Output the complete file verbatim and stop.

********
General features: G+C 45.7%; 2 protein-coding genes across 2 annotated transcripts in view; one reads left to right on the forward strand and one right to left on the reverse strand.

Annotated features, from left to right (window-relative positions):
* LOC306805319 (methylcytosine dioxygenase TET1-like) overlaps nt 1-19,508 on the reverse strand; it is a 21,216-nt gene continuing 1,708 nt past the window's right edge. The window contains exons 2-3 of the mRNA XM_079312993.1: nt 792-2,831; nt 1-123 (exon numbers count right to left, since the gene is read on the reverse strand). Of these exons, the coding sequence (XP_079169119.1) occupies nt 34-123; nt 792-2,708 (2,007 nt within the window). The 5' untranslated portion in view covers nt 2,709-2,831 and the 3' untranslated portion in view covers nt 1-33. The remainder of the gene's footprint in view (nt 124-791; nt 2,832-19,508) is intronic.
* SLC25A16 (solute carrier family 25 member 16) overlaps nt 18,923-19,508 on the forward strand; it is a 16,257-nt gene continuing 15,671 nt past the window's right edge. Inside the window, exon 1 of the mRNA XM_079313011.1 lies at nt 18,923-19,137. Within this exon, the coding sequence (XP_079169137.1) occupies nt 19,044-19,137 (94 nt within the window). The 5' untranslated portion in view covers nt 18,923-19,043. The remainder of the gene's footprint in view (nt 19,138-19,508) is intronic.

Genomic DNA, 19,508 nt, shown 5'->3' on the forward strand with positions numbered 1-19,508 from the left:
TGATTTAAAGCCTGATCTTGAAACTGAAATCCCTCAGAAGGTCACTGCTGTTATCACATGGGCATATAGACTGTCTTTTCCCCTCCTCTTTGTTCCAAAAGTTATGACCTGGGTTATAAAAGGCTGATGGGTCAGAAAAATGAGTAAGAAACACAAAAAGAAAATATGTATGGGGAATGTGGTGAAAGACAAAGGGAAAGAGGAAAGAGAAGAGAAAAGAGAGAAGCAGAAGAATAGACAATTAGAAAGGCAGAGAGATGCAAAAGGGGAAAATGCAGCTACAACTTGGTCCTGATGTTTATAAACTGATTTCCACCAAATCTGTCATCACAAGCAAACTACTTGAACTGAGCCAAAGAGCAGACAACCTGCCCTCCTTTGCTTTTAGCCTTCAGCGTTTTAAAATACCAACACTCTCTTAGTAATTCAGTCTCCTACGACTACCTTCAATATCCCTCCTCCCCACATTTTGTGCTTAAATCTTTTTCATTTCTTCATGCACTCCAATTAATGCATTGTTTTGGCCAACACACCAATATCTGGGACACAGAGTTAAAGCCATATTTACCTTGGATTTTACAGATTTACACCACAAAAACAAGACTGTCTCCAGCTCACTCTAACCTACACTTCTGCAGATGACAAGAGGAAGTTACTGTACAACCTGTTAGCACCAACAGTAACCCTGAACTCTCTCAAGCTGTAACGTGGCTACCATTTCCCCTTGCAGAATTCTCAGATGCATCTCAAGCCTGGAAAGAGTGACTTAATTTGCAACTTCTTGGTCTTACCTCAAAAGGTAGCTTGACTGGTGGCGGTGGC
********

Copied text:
General features: G+C 45.7%; 2 protein-coding genes across 2 annotated transcripts in view; one reads left to right on the forward strand and one right to left on the reverse strand.

Annotated features, from left to right (window-relative positions):
* LOC306805319 (methylcytosine dioxygenase TET1-like) overlaps nt 1-19,508 on the reverse strand; it is a 21,216-nt gene continuing 1,708 nt past the window's right edge. The window contains exons 2-3 of the mRNA XM_079312993.1: nt 792-2,831; nt 1-123 (exon numbers count right to left, since the gene is read on the reverse strand). Of these exons, the coding sequence (XP_079169119.1) occupies nt 34-123; nt 792-2,708 (2,007 nt within the window). The 5' untranslated portion in view covers nt 2,709-2,831 and the 3' untranslated portion in view covers nt 1-33. The remainder of the gene's footprint in view (nt 124-791; nt 2,832-19,508) is intronic.
* SLC25A16 (solute carrier family 25 member 16) overlaps nt 18,923-19,508 on the forward strand; it is a 16,257-nt gene continuing 15,671 nt past the window's right edge. Inside the window, exon 1 of the mRNA XM_079313011.1 lies at nt 18,923-19,137. Within this exon, the coding sequence (XP_079169137.1) occupies nt 19,044-19,137 (94 nt within the window). The 5' untranslated portion in view covers nt 18,923-19,043. The remainder of the gene's footprint in view (nt 19,138-19,508) is intronic.

Genomic DNA, 19,508 nt, shown 5'->3' on the forward strand with positions numbered 1-19,508 from the left:
TGATTTAAAGCCTGATCTTGAAACTGAAATCCCTCAGAAGGTCACTGCTGTTATCACATGGGCATATAGACTGTCTTTTCCCCTCCTCTTTGTTCCAAAAGTTATGACCTGGGTTATAAAAGGCTGATGGGTCAGAAAAATGAGTAAGAAACACAAAAAGAAAATATGTATGGGGAATGTGGTGAAAGACAAAGGGAAAGAGGAAAGAGAAGAGAAAAGAGAGAAGCAGAAGAATAGACAATTAGAAAGGCAGAGAGATGCAAAAGGGGAAAATGCAGCTACAACTTGGTCCTGATGTTTATAAACTGATTTCCACCAAATCTGTCATCACAAGCAAACTACTTGAACTGAGCCAAAGAGCAGACAACCTGCCCTCCTTTGCTTTTAGCCTTCAGCGTTTTAAAATACCAACACTCTCTTAGTAATTCAGTCTCCTACGACTACCTTCAATATCCCTCCTCCCCACATTTTGTGCTTAAATCTTTTTCATTTCTTCATGCACTCCAATTAATGCATTGTTTTGGCCAACACACCAATATCTGGGACACAGAGTTAAAGCCATATTTACCTTGGATTTTACAGATTTACACCACAAAAACAAGACTGTCTCCAGCTCACTCTAACCTACACTTCTGCAGATGACAAGAGGAAGTTACTGTACAACCTGTTAGCACCAACAGTAACCCTGAACTCTCTCAAGCTGTAACGTGGCTACCATTTCCCCTTGCAGAATTCTCAGATGCATCTCAAGCCTGGAAAGAGTGACTTAATTTGCAACTTCTTGGTCTTACCTCAAAAGGTAGCTTGACTGGTGGCGGTGGC